He spent more than four years in solitary confinement. Now Indiana will pay him $425,000

Posted at 9:55 PM, Nov 12, 2019
and last updated 2019-11-13 00:21:54-05

For more than four years, Jay Vermillion said, the unit where he was held in an Indiana state prison was essentially “cold storage.”

Jay Vermillion alleged in a complaint that an Indiana State Prison official sentenced him to a year of disciplinary segregation, despite the law.
Source: Vigo County Sheriff’s Office

In a federal complaint, Vermillion said that starting in 2009, he was housed in isolation for 23 to 24 hours a day at the Westville Correctional Facility. There, Vermillion said, he was subject to extreme cold, constant strobe-lighting and mace fumes, among other conditions.

Vermillion said correction officers found him guilty of trafficking and placed him in “punitive segregation” while he was serving a sentence at the Indiana State Prison. Soon after, he alleged, he was moved to solitary confinement at another facility without notice, an explanation or a chance to make a case against it.

Under Indiana law, a person can spend a maximum of 30 days in restrictive status housing, also known as solitary confinement or segregation, after which authorities must review whether the prisoner should remain there.

Vermillion alleged in the complaint that an official at the Indiana State Prison sentenced him to a year of disciplinary segregation, despite the law.

The Indiana Department of Correction did not specifically acknowledge any of the claims outlined in Vermillion’s complaint.

The state will now pay him $425,000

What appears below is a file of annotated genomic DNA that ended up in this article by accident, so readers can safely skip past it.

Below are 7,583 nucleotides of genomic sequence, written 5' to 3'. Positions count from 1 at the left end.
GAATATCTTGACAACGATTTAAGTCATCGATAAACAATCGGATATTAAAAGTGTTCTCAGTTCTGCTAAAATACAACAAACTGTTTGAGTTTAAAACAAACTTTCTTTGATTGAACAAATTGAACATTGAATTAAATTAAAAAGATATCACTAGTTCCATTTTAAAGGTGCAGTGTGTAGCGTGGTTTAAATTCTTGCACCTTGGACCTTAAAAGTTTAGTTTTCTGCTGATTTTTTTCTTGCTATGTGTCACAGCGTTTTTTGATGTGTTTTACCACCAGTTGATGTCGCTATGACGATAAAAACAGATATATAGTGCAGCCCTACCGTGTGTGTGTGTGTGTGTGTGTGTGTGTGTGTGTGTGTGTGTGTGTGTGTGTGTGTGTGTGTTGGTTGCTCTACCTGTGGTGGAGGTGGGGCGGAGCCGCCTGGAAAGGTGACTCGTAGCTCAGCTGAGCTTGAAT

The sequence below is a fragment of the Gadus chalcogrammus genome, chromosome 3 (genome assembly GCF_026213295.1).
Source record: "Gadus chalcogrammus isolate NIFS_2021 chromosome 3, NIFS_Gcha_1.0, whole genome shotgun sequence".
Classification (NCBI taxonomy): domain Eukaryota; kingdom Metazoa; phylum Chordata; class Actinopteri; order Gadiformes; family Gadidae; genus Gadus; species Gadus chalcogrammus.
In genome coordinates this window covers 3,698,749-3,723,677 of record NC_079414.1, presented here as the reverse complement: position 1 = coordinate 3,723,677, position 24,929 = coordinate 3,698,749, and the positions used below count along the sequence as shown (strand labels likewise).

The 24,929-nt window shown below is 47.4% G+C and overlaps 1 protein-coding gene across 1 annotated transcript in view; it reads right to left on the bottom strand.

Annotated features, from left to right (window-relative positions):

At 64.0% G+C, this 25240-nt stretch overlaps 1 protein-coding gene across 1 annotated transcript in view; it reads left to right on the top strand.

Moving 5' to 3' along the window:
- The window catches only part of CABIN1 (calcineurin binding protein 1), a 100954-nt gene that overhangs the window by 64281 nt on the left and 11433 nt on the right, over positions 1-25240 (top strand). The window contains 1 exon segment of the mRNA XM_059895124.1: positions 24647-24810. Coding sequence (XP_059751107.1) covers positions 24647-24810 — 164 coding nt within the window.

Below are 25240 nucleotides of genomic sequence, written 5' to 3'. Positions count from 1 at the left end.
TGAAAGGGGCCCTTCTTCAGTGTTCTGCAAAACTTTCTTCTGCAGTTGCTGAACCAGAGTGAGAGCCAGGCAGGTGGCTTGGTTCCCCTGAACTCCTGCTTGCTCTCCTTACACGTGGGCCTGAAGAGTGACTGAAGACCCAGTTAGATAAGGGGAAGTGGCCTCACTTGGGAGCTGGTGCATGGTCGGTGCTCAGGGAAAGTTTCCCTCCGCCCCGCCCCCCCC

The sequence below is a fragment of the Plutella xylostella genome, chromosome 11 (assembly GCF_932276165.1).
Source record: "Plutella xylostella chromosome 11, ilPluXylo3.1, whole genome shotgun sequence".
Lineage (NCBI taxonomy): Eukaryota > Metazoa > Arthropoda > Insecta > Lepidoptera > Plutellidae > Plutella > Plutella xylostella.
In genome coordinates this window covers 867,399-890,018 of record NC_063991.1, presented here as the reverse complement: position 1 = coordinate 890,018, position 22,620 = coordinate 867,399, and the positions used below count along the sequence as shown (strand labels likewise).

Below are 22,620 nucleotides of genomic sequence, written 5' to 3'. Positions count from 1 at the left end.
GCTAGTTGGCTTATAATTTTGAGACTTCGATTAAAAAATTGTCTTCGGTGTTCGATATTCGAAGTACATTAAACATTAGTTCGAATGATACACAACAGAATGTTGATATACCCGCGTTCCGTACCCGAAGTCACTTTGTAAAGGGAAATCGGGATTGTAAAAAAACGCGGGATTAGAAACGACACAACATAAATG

Now, the Indiana Department of Correction will pay Vermillion $425,000 as part of a settlement signed by both parties October 11.

“No human being should be forced to endure the conditions that Mr. Vermillion lived through for any amount of time — much less four years,” Maggie Filler, who is representing Vermillion on behalf of the MacArthur Justice Center, said in a statement to CNN.

“This settlement, one of the largest of its kind, is a wake-up call for the Indiana Department of Correction and every other prison system still using this outmoded and dangerous form of punishment,” the statement continued.

Vermillion, 59, is currently serving an almost 40-year sentence for murder, burglary and other crimes at the Pendleton Correctional Facility and is not scheduled to be released until at least 2036.

State says it’s not admitting fault

In the complaint, Vermillion alleged that in 2009, corrections officials told him they were filing criminal charges against him because they believed he had helped a group of other men escape from the Indiana State Prison, where he was being held at the time.

Vermillion said he stopped answering questions for their investigation, invoking his constitutionally protected right against self-incrimination.

But doing so, Vermillion alleged, resulted in retaliation that ultimately led to his transfer to the Westville Correctional Facility, where he spent years in what he referred to as “disciplinary segregation.”

The Indiana Department of Correction said it did not admit any fault, wrongdoing or liability in Vermillion’s case, but it reached a settlement in order to avoid the “uncertainties” that would come with taking the case to trial.

“We agreed to a financial resolution of the case solely to avoid the uncertainties of litigation and the expenses that would be incurred in the prosecution of the case,” David Bursten, a spokesman for the Indiana Department of Correction, said in a statement to CNN. “However, we continue to deny any fault, wrongdoing, or liability with respect to this litigation.”

Though Bursten did not acknowledge Vermillion’s specific claim of being held in solitary confinement, he added the department does not house prisoners in solitary confinement, but rather in restrictive housing. Prison justice advocates, however, consider the terms to mean the same thing.

“Any offender placed into restrictive housing is provided a review each 30 days to determine if such housing classification remains appropriate,” his statement said. “Additionally, each offender receives an annual classification review to determine appropriate housing assignment.”